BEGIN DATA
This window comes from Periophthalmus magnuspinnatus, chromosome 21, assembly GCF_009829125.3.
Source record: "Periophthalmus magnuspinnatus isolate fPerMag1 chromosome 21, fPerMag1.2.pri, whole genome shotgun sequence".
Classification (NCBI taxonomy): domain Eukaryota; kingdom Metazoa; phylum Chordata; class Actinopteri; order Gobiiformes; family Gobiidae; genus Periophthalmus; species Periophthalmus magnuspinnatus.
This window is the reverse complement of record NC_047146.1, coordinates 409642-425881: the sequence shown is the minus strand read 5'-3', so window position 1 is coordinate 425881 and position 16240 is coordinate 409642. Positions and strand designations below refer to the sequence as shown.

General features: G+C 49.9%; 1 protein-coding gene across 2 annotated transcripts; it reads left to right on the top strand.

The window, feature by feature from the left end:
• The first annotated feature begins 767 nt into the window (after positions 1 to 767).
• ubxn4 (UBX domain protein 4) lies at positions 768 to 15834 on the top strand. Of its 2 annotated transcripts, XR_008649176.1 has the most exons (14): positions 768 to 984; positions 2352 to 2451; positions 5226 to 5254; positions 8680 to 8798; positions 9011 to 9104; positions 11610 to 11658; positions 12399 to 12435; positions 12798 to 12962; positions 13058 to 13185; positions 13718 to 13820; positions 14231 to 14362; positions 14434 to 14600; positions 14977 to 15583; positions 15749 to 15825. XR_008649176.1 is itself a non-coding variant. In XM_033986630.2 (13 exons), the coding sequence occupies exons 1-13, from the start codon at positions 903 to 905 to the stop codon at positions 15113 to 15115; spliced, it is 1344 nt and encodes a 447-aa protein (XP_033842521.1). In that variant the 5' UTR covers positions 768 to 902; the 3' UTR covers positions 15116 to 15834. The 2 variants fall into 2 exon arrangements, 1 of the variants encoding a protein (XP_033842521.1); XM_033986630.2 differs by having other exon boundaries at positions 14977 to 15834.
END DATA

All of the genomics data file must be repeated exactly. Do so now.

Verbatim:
This window comes from Periophthalmus magnuspinnatus, chromosome 21, assembly GCF_009829125.3.
Source record: "Periophthalmus magnuspinnatus isolate fPerMag1 chromosome 21, fPerMag1.2.pri, whole genome shotgun sequence".
Classification (NCBI taxonomy): domain Eukaryota; kingdom Metazoa; phylum Chordata; class Actinopteri; order Gobiiformes; family Gobiidae; genus Periophthalmus; species Periophthalmus magnuspinnatus.
This window is the reverse complement of record NC_047146.1, coordinates 409642-425881: the sequence shown is the minus strand read 5'-3', so window position 1 is coordinate 425881 and position 16240 is coordinate 409642. Positions and strand designations below refer to the sequence as shown.

General features: G+C 49.9%; 1 protein-coding gene across 2 annotated transcripts; it reads left to right on the top strand.

The window, feature by feature from the left end:
• The first annotated feature begins 767 nt into the window (after positions 1 to 767).
• ubxn4 (UBX domain protein 4) lies at positions 768 to 15834 on the top strand. Of its 2 annotated transcripts, XR_008649176.1 has the most exons (14): positions 768 to 984; positions 2352 to 2451; positions 5226 to 5254; positions 8680 to 8798; positions 9011 to 9104; positions 11610 to 11658; positions 12399 to 12435; positions 12798 to 12962; positions 13058 to 13185; positions 13718 to 13820; positions 14231 to 14362; positions 14434 to 14600; positions 14977 to 15583; positions 15749 to 15825. XR_008649176.1 is itself a non-coding variant. In XM_033986630.2 (13 exons), the coding sequence occupies exons 1-13, from the start codon at positions 903 to 905 to the stop codon at positions 15113 to 15115; spliced, it is 1344 nt and encodes a 447-aa protein (XP_033842521.1). In that variant the 5' UTR covers positions 768 to 902; the 3' UTR covers positions 15116 to 15834. The 2 variants fall into 2 exon arrangements, 1 of the variants encoding a protein (XP_033842521.1); XM_033986630.2 differs by having other exon boundaries at positions 14977 to 15834.